The threat of the Clinton administration to "re-examine" its approach to the peace process, should the Netanyahu government refuse to acquiesce to the US proposal that Israel withdraw from thirteen percent of the remaining West Bank as a precursor to reinvigorating the comatose peace process, underscores the hitherto undeclared fact that the United States and Israel are pursuing antithetical objectives in the Israeli - Palestinian peace process.
Success of the Israeli - Palestinian peace process is deemed important by US regional policy planners, for geo-strategic interests in the region, and for President Bill Clinton in particular, who sees the Israeli - Palestinian peace process as a venue for leaving a greater presidential legacy than one of sex, lies, and videotapes. From a geo-strategic position, the United States believes that resolution of the Israeli - Palestinian conflict will enhance Arab regional acceptance of the West in the region. This acceptance would allow the United States to take a more overt and active role in confronting what it perceives to be the main threat to Western interests in the region - the proliferation of Islamic Fundamentalism. Compounding the difficulty in the administrations ability to take seriously Israeli security concerns is the fact that they are viewing the negotiations through the jaundiced prism of American liberal, left-wing thought. Through this prism, the fundamental image of the conflict is one of brutal Israeli soldiers chasing Palestinian rock-throwing children through the streets of Gaza. Consequently, the role of the United States as being a "honest broker" is severely diluted. This was clearly demonstrated by the May 7 remarks of First Lady Hillary Clinton when she declared her support for a "state in Palestine."
Consequently, for the United States, it is continuation of the process that is the critical element in the negotiations. Ensuring that any final agreement will enhance Israel's security or prove enduring is of peripheral importance. For these reasons, as far as the Americans are concerned, the failure of Palestinian leader Yassir Arafat to fulfill his commitments under the Oslo, Cairo, and Hebron accords is subordinate to the continuation of the peace process.
Through a combination of wishful thinking and rose colored glasses the United States expects, as did former Israeli Prime Minister Shimon Peres, that the mere continuation of the peace process creates a dynamic that will build in momentum and reach a stage in which the Israelis and Palestinians will be able to overcome their deep religious, historical, ethnic animosities. To this end, it is critical for the United States that the peace process continue.
For the Netanyahu government, the US proposal is untenable for both security and political reasons. The Netanyahu government realizes that it is at a severe disadvantage in that it is trading a tangible commodity (land) for intangible commitments by the Palestinians to achieve a "peaceful" resolution to the Israeli - Palestinian conflict.
Even those components that can be empirically verified, such as the number of Palestinian forces, are deemed irrelevant by the United States and European community, to the broader issues of the continuance of the peace process. No single infraction by Arafat, be it his calls for Jihad, refusal to amend the Palestinian covenant, control terrorism, or extradite terrorists, are reason enough to suspend the process. Unfortunately, while each individual infraction by the Palestinian Authority may not, in and of itself, be significant, taken together they represent a clear and unequivocal declaration of intentions that the Palestinian Authority has no intention of fulfilling its obligations or peacefully resolving the Israeli - Palestinian conflict. Consequently, the US administrations decoupling of these infractions has created the appearance that it is the Israelis that are being intransigent and unreasonable.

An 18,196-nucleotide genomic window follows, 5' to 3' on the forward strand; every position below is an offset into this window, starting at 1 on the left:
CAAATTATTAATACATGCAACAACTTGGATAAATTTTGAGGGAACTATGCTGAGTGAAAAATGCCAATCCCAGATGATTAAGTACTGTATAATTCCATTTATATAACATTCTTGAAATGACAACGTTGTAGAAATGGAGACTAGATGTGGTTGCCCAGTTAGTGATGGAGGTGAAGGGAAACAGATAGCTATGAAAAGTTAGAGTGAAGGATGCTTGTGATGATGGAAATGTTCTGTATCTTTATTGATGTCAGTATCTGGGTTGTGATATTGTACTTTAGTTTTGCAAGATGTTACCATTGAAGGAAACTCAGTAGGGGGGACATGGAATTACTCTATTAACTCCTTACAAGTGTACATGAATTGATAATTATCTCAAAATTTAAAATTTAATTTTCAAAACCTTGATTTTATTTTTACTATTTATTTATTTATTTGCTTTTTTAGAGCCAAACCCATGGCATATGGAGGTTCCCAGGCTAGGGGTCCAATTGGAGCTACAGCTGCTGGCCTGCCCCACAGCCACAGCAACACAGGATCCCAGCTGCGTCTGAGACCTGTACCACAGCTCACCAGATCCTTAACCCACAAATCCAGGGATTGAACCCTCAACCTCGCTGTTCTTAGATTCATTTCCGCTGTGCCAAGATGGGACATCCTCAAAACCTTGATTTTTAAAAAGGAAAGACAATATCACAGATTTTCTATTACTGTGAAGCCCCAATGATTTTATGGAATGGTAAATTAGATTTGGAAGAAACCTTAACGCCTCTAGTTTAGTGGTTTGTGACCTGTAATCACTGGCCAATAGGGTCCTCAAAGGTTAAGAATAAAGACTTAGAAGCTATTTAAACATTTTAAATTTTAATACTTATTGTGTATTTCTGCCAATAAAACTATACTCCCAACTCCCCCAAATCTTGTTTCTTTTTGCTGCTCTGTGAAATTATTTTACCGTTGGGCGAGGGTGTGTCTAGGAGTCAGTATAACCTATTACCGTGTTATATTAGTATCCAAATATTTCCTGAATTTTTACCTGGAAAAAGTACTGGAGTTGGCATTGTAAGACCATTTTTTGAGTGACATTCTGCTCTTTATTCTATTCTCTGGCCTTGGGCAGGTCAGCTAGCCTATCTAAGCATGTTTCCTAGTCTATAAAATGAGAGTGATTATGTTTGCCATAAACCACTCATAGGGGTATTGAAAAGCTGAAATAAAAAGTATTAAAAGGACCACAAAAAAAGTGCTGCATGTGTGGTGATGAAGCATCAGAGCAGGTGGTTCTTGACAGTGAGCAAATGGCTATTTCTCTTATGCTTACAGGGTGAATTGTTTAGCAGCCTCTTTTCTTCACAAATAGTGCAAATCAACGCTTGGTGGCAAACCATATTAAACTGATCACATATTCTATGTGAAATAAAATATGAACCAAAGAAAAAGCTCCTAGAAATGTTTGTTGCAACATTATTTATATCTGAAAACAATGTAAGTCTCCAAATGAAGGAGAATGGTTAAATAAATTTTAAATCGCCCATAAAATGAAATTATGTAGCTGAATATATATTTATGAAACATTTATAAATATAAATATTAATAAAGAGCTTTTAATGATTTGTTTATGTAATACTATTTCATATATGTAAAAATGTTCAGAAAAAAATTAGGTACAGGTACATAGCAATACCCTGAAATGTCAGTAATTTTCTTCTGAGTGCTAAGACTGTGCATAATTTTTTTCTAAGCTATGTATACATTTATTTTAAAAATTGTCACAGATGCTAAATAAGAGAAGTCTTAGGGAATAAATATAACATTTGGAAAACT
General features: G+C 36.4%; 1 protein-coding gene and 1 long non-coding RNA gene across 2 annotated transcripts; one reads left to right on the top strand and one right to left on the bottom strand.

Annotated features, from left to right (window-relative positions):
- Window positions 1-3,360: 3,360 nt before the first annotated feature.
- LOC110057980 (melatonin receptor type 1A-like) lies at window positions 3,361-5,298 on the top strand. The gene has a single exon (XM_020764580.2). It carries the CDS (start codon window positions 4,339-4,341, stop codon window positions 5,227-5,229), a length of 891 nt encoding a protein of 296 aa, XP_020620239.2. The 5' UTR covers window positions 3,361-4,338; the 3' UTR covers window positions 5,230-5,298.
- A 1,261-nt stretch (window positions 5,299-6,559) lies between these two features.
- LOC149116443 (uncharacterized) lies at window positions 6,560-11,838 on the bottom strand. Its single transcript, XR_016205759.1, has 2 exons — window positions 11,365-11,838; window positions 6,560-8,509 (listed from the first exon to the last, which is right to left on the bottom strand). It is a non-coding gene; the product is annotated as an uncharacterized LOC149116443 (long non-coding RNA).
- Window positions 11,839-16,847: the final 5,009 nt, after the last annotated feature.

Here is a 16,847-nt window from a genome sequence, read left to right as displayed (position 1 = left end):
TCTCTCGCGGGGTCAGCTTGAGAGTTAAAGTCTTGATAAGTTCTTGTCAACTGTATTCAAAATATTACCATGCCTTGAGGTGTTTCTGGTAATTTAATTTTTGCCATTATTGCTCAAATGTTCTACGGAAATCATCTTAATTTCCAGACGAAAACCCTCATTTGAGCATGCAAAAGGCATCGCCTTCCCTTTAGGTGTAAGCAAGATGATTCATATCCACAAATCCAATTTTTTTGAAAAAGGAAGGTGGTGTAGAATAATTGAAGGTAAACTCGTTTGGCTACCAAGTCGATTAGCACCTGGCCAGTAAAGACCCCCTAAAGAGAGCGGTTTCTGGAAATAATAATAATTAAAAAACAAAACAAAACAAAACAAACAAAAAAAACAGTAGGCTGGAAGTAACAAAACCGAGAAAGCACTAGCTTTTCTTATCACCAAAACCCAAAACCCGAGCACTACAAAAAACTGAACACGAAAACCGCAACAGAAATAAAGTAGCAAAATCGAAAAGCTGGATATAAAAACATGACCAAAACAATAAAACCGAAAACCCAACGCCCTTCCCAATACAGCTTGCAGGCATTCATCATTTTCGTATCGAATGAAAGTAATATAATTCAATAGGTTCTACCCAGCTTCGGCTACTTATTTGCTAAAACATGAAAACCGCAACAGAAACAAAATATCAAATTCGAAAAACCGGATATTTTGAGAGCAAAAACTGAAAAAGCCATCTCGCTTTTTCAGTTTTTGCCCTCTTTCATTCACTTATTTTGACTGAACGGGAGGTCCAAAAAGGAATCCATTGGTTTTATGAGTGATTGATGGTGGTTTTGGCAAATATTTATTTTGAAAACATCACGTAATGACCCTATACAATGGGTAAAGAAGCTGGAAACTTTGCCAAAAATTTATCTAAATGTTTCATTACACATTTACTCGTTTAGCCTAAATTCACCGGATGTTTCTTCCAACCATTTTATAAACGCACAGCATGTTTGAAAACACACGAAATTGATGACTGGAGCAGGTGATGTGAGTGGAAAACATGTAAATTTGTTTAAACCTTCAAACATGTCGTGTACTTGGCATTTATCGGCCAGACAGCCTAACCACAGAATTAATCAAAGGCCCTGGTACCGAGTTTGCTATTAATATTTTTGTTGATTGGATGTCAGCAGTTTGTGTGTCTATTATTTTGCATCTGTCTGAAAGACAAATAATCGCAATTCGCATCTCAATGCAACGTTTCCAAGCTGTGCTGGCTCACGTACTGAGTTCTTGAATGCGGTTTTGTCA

Given this environment, the most prudent step that Netanyahu can take is to challenge the administration and refuse to accede to the administrations demand that the Israelis capitulate or be branded as the obstacle to peace. The forthcoming Congressional elections have already sparked a backlash against the administration and will ensure that any administration attempts to extract Israeli concessions through threats will be muted. Moreover, should the Netanyahu government agree to the administrations demands it will only leave itself open to further demands as the Palestinian Authority will once again threaten violence in order to gain additional concessions. The clearest message that Netanyahu can send the Clinton administration is to suspend further negotiations until such time as the Palestinian Authority reduces it police forces to those authorized under Oslo, and extradites all Palestinian terrorist suspects that have been requested by Israel. Also it must cease the incitement to violence of its population against Jews and Israelis, including in its school system; and it must cease condoning terrorism, praising terrorists, and allowing the continuation of terrorism on its territory. These empirical actions would signal that Arafat has accepted Oslo and that is willing to resolve its conflict with Israel.
Major Shawn M. Pine is a military/strategic analyst who served in the Israel Defense Forces and for 9 years on active duty in the U.S. Army. He recently returned from Israel where he was a Ph.D. candidate in international relations at the Hebrew University in Jerusalem. He has published a number of articles concerning the prevailing political, military, and strategic environment in the Middle East. Pine recently became a research associate for the Freeman Center For Strategic Studies.